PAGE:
Advertisement

Who Is to Blame for Autonomous Weapons Systems’ Misdoings?

  • Daniele Amoroso
  • Benedetta Giordano
Chapter

Abstract

This Chapter analyses who (or what legal entity) should be held responsible for behaviours by Autonomous Weapons Systems (AWS) that, were they enacted by a human agent, would qualify as internationally wrongful acts. After illustrating the structural problems which make ascription of responsibility for AWS’ activities particularly difficult, when not impossible, the alternative routes proposed to solve the ensuing responsibility gap will be assessed. The analysis will focus, in the first place, on the international criminal responsibility of the individuals who, in one way or another, are involved in the process of production, deployment and activation of the AWS. The possibility to hold the deploying State accountable for AWS’ wrongdoings will then be gauged. Subsequently, attention will be paid to the responsibility of the corporations manufacturing and/or programming the AWS. It will be observed that these options may solve some responsibility problems more effectively than critics of AWS are ready to admit. At the same time, it will be shown that, unless a no-fault liability regime is adopted, autonomy in weapons systems is bound to magnify the risk that no one may be held to answer for acts which are objectively in contrast with international legal prescriptions. Also, it will be argued that, given the complementary relationship among the various forms of responsibility under international law, proposals aimed at focusing solely on one of these at the expense of others are incapable of leading to satisfying results.

References

  1. Ambos, Kai. 2013. Treatise on International Criminal Law. Volume I: Foundations and General Part. Oxford: Oxford University Press.Google Scholar
  2. Amoroso, Daniele, and Guglielmo Tamburrini. 2017. The Ethical and Legal Case Against Autonomy in Weapons Systems. Global Jurist (on-line): 1–20.Google Scholar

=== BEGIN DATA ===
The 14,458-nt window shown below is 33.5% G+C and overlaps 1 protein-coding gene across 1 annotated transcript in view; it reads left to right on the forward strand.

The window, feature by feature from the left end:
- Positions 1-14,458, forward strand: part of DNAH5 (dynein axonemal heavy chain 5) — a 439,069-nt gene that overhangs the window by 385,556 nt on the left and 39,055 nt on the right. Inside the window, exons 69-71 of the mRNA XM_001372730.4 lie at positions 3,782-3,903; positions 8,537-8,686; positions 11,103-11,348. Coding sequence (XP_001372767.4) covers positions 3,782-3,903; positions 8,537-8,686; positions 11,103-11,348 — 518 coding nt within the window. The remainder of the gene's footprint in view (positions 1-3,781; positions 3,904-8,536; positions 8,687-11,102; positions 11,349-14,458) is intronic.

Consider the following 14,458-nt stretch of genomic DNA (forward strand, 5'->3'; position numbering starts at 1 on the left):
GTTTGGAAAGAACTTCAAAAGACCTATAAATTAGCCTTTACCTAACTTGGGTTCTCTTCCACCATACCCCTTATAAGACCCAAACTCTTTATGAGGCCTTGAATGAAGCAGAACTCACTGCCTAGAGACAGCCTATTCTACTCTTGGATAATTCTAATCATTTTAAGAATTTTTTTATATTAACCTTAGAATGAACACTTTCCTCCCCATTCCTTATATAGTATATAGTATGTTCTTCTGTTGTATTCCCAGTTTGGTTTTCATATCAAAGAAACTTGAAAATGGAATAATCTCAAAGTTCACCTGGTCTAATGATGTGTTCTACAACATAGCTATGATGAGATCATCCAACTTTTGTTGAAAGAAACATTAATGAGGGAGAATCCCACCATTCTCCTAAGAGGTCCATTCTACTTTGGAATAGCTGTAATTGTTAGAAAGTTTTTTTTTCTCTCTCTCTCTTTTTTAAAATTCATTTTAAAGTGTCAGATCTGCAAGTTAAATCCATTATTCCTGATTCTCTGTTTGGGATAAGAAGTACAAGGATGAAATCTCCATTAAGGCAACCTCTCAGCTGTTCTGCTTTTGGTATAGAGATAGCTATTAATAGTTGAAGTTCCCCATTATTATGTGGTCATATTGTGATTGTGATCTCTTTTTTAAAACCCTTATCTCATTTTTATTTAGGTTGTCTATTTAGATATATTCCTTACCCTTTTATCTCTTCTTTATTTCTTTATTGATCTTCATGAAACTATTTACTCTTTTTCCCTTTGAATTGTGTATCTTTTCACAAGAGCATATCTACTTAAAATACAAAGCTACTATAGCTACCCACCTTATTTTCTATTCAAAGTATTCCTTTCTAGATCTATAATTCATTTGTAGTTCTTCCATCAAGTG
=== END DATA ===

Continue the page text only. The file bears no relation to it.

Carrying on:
3. Arkin, Ronald. 2009. Governing Lethal Behavior in Autonomous Robots. Boca Raton: CRC Press.CrossRefGoogle Scholar
  4. Badar, Mohamed. 2006. “Just Convict Everyone!” – Joint Perpetration: From Tadić to Stakić and Back Again. International Criminal Law Review 6: 293–302.CrossRefGoogle Scholar
  5. Beck, Susanne. 2015. The Problem of Ascribing Legal Responsibility in the Case of Robotics. AI & Society 31: 473–481.CrossRefGoogle Scholar
  6. Bianchi, Andrea. 2009. State Responsibility and Criminal Liability of Individuals. In The Oxford Companion to International Criminal Justice, ed. Antonio Cassese, 16–24. Oxford: Oxford University Press.Google Scholar
  7. Bovens, Mark. 1998. The Quest for Responsibility. Accountability and Citizenship in Complex Organisations. Cambridge: Cambridge University Press.Google Scholar
  8. Chengeta, Thompson. 2016. Accountability Gap: Autonomous Weapon Systems and Modes of Responsibility in International Law. Denver Journal of International Law and Policy 45: 1–50.Google Scholar
  9. Clapham, Andrew. 2000. The Question of Jurisdiction Under International Criminal Law Over Legal Persons: Lessons from the Rome Conference on the International Criminal Court. In Liability of Multinational Corporations Under International Law, ed. Menno Y. Kamminga and Saman Zia-Zarifi, 139–195. The Hague: Kluwer Law International.Google Scholar
  10. Conforti, Benedetto. 2018. In Diritto internazionale, ed. Massimo Iovane. Napoli: Editoriale Scientifica.Google Scholar
  11. Corn, Geoffrey S. 2016. Autonomous Weapons Systems: Managing the Inevitability of “Taking the Man Out of the Loop”. In Autonomous Weapons Systems: Law, Ethics, Policy, ed. Nehal Bhuta et al., 209–242. Cambridge: Cambridge University Press.CrossRefGoogle Scholar
  12. Crootof, Rebecca. 2016. War Torts: Accountability for Autonomous Weapons. University of Pennsylvania Law Review 164: 1347–1402.Google Scholar
  13. Gaeta, Paola. 2016. Autonomous Weapon Systems and the Alleged Responsibility Gap. Speaker’s Summary. In Expert Meeting, Autonomous Weapon Systems Implications of Increasing Autonomy in the Critical Functions of Weapons (Versoix, Switzerland, 15–16 March 2016), ed. ICRC, 44–45. Geneva: ICRC.Google Scholar
  14. Geiss, Robin, and Henning Lahmann. 2017. Autonomous Weapons Systems: A Paradigm Shift for the Law of Armed Conflict? In Research Handbook on Remote Warfare, ed. Jens D. Ohlin, 371–404. Cheltenham: Edward Elgar Press.CrossRefGoogle Scholar
  15. Hammond, Daniel M. 2015. Autonomous Weapons and the Problem of State Accountability. Chicago Journal of International Law 15: 652–687.Google Scholar
  16. Human Rights Watch (HRW) and Harvard’s International Human Rights Clinic (IHRC). 2015. Mind the Gap. The Lack of Accountability for Killer Robots.Google Scholar
  17. ICC. 2011. Elements of Crimes.Google Scholar